Bishop Antoine Chahda
The Syriac Catholic Bishop of Aleppo
Ladies and Gentlemen,
I would like to start by thanking the organizers of this special meeting for inviting me to participate in this discussion on the following question:
What is the bridge that brings us together, focusing on the richness of all religions and what brings peace to the world?
Yes, it is of great importance to build bridges of human communication between different cultures in order to build together the human civilization, at a time when many seek to demolish bridges and break the bonds of social cohesion, using for their cause all available means – religious and economic separation, intellectual means or weapons. So what peace are we talking about if the destructive war machine doesn’t stop, the intellectual one even before the military one?
The Levant in general, and the city of Aleppo, in particular have known great demographic changes. From the beginning of Aleppo’s history until now, this was due to a succession of peoples bringing changes through wars, colonisation, economic developments or religion. Aleppo, which is considered the oldest city in the world, remains inhabited today. We were not immune to all these resulting changes because, from its foundation, it has known the passage of many peoples. Its name also changed several times until it settled on “Aleppo”, but in all that history, daily life continued in the city nonstop and it remains inhabited to this day.
As an outcome of these changes, many of which are the result of wars and colonialism, many diverse groups of peoples settled and intermarried with the people of this city creating a diversity of cultures and languages. Aleppo has thus been enriched through the various traditions and customs that the new settlers brought with them.
Aleppo remained resilient in the face of many colonizers and opened its gates only to those whom the city wanted and through treaties that guaranteed its people’s stability and co-existence.
Despite its unique geographical location, it remained an economic, cultural, commercial and religious city with distinctive features rather than a city or capital of politics, princes or kings.
Aleppo’s geographic location and its diversity of cultures have long made it a crossroads, a route and a stable place for trade between East and West, with convoys through it reaching India through the so-called “Silk Road”. This economic and commercial dimension was distinct, thus encouraging many to choose Aleppo as a center for their commerce and trade to the east and to the west. With their trade, they carried their ideas, cultures and even their families. So the commercial traffic was a reason for the cultural and civil movement and even the religious one in Aleppo, where consuls, writers and missionaries live.
The city of Aleppo has been known since ancient times as a religious center with pagans, Christians, Jews and Muslims. Although located near the well-known city of Antioch, the city of Aleppo has its own position on the religious scene represented by saints, doctors of the Church and intellectuals from the different religions. The cultural diversity and the commercial exchange, as well as the religious ideas that the traders brought with them, were not a cause of confrontation and fighting, but of closeness and openness to the culture and religion of others, with dialogue, understanding and acceptance.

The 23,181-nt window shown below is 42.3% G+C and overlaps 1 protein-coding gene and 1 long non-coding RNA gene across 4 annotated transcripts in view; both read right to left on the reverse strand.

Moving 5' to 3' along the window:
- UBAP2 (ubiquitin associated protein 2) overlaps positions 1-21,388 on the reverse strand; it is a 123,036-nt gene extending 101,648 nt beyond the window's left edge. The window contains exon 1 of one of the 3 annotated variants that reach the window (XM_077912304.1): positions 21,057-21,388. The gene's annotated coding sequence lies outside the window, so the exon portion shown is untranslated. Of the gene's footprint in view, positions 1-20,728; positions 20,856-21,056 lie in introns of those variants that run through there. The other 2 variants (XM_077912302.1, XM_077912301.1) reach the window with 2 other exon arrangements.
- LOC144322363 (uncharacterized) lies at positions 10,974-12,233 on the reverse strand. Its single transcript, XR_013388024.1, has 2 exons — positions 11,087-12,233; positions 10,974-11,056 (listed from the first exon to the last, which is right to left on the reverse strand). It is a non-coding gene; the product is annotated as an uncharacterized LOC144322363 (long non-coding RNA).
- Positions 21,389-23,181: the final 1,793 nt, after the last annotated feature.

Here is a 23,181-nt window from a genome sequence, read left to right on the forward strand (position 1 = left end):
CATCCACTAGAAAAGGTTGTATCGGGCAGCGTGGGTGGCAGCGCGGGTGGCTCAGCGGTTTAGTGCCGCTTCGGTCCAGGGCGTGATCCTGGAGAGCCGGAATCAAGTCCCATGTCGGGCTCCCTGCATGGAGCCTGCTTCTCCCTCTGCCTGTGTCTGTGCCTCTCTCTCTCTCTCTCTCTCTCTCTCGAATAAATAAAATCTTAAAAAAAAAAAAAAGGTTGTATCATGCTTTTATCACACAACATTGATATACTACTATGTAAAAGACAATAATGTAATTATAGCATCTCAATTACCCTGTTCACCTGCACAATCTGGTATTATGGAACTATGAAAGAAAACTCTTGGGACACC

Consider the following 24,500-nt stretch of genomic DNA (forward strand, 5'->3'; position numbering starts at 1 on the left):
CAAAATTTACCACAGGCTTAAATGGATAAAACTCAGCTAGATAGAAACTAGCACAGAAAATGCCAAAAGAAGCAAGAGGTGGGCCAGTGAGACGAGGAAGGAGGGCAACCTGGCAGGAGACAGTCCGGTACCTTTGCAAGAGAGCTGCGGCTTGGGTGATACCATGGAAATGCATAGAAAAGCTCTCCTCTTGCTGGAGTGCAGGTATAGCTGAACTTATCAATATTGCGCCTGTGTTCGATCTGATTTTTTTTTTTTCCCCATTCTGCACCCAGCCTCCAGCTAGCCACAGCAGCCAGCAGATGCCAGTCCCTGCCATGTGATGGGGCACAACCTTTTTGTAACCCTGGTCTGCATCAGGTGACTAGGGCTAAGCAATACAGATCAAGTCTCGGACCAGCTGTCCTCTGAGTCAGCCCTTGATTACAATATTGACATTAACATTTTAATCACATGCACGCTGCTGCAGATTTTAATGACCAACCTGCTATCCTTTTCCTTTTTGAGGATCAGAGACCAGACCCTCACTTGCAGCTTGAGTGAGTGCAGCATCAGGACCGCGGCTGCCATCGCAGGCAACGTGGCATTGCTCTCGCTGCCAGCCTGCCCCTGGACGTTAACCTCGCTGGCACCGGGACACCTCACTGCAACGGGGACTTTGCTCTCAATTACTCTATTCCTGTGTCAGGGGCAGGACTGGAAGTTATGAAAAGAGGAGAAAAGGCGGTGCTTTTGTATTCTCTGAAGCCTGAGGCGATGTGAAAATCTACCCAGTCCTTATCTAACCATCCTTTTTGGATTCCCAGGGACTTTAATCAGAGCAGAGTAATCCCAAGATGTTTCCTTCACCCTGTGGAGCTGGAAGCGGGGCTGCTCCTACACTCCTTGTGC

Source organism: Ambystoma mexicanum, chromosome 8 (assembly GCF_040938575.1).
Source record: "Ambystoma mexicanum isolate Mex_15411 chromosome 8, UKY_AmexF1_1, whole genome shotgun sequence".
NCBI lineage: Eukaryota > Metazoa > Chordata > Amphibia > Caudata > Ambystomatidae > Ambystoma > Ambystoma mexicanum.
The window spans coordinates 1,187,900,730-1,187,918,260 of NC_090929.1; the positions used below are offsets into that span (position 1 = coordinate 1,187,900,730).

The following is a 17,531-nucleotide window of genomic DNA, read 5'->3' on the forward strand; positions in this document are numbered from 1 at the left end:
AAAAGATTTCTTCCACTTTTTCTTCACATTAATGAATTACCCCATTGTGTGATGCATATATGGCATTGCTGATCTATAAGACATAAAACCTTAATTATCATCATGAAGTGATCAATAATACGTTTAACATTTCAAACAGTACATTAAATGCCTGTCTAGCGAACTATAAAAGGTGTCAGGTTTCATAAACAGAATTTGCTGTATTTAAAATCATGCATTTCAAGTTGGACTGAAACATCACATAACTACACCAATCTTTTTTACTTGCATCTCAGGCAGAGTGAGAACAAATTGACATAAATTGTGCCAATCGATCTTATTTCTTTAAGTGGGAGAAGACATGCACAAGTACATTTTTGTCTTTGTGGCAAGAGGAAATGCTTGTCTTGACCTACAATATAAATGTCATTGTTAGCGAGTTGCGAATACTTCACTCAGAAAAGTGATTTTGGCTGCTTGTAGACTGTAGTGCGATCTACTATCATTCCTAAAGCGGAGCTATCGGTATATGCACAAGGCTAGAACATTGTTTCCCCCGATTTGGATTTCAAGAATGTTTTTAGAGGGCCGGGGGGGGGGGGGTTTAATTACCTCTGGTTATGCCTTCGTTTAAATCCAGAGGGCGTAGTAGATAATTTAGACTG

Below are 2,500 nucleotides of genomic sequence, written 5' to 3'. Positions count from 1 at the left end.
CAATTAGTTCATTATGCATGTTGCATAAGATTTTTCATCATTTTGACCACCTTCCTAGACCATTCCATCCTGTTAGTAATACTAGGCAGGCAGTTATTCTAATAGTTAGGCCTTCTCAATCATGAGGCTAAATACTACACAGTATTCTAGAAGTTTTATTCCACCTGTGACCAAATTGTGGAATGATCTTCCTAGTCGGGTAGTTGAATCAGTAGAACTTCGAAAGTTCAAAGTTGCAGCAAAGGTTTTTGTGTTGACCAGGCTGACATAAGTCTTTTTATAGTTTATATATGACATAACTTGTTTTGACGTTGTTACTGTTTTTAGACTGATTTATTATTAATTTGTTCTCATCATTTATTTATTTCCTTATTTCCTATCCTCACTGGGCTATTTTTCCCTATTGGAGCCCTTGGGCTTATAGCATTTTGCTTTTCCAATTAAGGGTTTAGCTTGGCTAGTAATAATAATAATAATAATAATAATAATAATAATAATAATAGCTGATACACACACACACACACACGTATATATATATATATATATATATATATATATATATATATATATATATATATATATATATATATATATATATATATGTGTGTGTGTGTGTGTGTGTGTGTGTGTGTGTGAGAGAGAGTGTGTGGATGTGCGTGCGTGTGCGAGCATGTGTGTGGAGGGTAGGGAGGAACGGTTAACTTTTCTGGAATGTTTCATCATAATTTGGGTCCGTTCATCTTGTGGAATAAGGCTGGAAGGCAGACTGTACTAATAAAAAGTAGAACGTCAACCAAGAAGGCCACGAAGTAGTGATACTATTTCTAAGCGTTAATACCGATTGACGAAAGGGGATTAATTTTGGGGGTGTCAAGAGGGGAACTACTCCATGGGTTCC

With all the historical attributes that Aleppo has developed on political, cultural, economic, religious and other levels, in spite of all the wars, natural disasters, earthquakes, famines and infectious diseases, even this last war, Aleppo is still alive. And I do not exaggerate if I say it can still teach lessons on the ability to overcome wars, difficulties and disasters that have struck it, and it can remain, as it has always been, a bridge between the East and the West, between the North and the South; and it can remain the Silk Road not only for goods and trade, but also for the concepts of mutual respect, accepting others and living in peace, despite all the differences carried by the diverse cultures.
Aleppo, in the context of Christian religion, is an ecumenical city par excellence. It has six Catholic and three Orthodox denominations and two evangelical communities. They live together in mutual respect, engage in periodic and monthly meetings, working together for the benefit of Christians regardless of their denomination. The same with Muslims from the different rites, for the work is to agree on what unites both religions not on what separates them. Christian clergy meet Muslim religious scholars never to discuss matters of religion, or to convince one another of their religion, but to work on mutual love and living together in peace, and staying away from all that incites tension or fanaticism, or all that leads to categorizing the followers of other faiths as infidels.
What will bring peace to Aleppo, and may also to the world, is tireless and serious work on two main pillars: human civilization and the cultural dimension. Every human being is a “human being” no matter how different our religions or denominations are. The cultural factor elevates the human being to meet the other person with peace and love, moving away from every thought that leads to fanaticism, calling others infidels and rejecting them. Love remains the main bond that connects society in a cohesive unity and, together, this society can overcome every threat, war or menace, all those things under the banner of living properly our citizenship in one country and homeland.